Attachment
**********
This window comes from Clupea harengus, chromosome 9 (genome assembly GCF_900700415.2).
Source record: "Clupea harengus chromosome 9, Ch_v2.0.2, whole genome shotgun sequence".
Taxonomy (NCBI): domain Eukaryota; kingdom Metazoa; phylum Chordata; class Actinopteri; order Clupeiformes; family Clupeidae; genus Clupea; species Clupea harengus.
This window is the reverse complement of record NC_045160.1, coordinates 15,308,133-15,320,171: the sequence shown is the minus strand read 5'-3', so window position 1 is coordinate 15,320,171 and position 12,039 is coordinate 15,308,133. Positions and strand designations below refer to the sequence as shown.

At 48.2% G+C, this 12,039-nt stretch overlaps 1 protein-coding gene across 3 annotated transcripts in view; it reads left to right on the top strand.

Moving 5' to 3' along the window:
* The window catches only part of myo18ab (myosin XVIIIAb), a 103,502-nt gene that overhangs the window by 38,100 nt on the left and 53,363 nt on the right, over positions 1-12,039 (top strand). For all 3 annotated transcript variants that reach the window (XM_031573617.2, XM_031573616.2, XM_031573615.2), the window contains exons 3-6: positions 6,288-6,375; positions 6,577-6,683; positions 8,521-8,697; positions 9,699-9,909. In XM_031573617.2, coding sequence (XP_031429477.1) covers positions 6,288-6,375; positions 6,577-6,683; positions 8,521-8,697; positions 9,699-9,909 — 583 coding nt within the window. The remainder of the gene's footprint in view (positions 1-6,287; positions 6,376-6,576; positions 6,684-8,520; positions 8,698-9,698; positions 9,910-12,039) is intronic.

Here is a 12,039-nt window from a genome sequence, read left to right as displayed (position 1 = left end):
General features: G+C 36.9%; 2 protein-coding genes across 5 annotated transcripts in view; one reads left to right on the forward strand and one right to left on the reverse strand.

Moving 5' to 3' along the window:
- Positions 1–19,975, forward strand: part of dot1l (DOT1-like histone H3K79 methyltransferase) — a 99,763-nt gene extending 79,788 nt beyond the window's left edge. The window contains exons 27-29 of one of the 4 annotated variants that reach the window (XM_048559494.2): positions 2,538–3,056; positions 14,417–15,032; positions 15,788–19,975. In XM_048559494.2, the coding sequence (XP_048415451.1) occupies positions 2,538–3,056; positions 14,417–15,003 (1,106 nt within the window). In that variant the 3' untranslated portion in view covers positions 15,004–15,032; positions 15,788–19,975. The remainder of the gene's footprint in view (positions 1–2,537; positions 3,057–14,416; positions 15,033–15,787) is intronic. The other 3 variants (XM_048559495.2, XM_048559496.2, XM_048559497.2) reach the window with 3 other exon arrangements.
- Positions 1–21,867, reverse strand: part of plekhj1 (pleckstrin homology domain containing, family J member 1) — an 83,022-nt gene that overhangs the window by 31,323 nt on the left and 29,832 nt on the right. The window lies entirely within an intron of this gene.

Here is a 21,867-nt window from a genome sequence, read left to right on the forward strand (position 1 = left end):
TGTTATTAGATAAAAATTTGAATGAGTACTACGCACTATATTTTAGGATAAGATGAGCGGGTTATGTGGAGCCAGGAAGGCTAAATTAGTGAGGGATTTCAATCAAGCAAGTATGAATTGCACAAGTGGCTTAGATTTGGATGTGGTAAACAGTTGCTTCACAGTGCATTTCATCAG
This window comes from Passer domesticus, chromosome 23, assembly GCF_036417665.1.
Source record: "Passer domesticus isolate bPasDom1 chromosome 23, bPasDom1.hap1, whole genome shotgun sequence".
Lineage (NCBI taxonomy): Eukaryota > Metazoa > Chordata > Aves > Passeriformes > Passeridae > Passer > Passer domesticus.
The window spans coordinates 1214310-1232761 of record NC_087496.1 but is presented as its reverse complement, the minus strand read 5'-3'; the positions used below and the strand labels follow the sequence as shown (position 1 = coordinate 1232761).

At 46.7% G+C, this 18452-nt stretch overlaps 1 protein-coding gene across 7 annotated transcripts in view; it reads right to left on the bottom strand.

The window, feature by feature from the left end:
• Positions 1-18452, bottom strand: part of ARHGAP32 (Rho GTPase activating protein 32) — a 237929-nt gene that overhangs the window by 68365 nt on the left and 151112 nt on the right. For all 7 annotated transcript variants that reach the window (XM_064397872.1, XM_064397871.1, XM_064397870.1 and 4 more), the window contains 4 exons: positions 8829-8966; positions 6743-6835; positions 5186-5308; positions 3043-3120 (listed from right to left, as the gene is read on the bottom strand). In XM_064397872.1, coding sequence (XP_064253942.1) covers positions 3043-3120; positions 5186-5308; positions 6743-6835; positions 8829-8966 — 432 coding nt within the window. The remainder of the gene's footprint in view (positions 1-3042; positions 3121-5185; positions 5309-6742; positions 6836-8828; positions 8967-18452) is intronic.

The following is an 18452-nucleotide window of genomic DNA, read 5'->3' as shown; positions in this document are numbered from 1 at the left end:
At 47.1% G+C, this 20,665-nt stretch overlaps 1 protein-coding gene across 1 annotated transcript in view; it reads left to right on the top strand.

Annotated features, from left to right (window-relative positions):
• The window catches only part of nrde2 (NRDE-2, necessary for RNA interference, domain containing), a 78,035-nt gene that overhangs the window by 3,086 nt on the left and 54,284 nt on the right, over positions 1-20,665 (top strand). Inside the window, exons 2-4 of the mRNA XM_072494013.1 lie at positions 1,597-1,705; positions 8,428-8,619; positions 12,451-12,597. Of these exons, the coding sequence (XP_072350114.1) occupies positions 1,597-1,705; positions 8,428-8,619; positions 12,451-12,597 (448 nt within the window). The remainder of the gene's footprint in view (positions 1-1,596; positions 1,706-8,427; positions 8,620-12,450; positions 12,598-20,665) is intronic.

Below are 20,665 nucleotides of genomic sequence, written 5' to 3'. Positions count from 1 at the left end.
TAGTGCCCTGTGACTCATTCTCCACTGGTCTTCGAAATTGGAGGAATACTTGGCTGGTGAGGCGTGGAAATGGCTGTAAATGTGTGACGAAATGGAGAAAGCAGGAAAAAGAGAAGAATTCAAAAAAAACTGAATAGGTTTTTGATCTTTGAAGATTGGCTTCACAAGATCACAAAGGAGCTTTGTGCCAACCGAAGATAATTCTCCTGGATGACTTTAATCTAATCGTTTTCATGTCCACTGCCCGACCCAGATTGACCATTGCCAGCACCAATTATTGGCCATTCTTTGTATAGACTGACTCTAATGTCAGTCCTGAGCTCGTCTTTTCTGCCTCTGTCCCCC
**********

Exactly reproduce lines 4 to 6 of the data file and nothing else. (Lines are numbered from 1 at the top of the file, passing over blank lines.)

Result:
This window is the reverse complement of record NC_045160.1, coordinates 15,308,133-15,320,171: the sequence shown is the minus strand read 5'-3', so window position 1 is coordinate 15,320,171 and position 12,039 is coordinate 15,308,133. Positions and strand designations below refer to the sequence as shown.

At 48.2% G+C, this 12,039-nt stretch overlaps 1 protein-coding gene across 3 annotated transcripts in view; it reads left to right on the top strand.

Moving 5' to 3' along the window: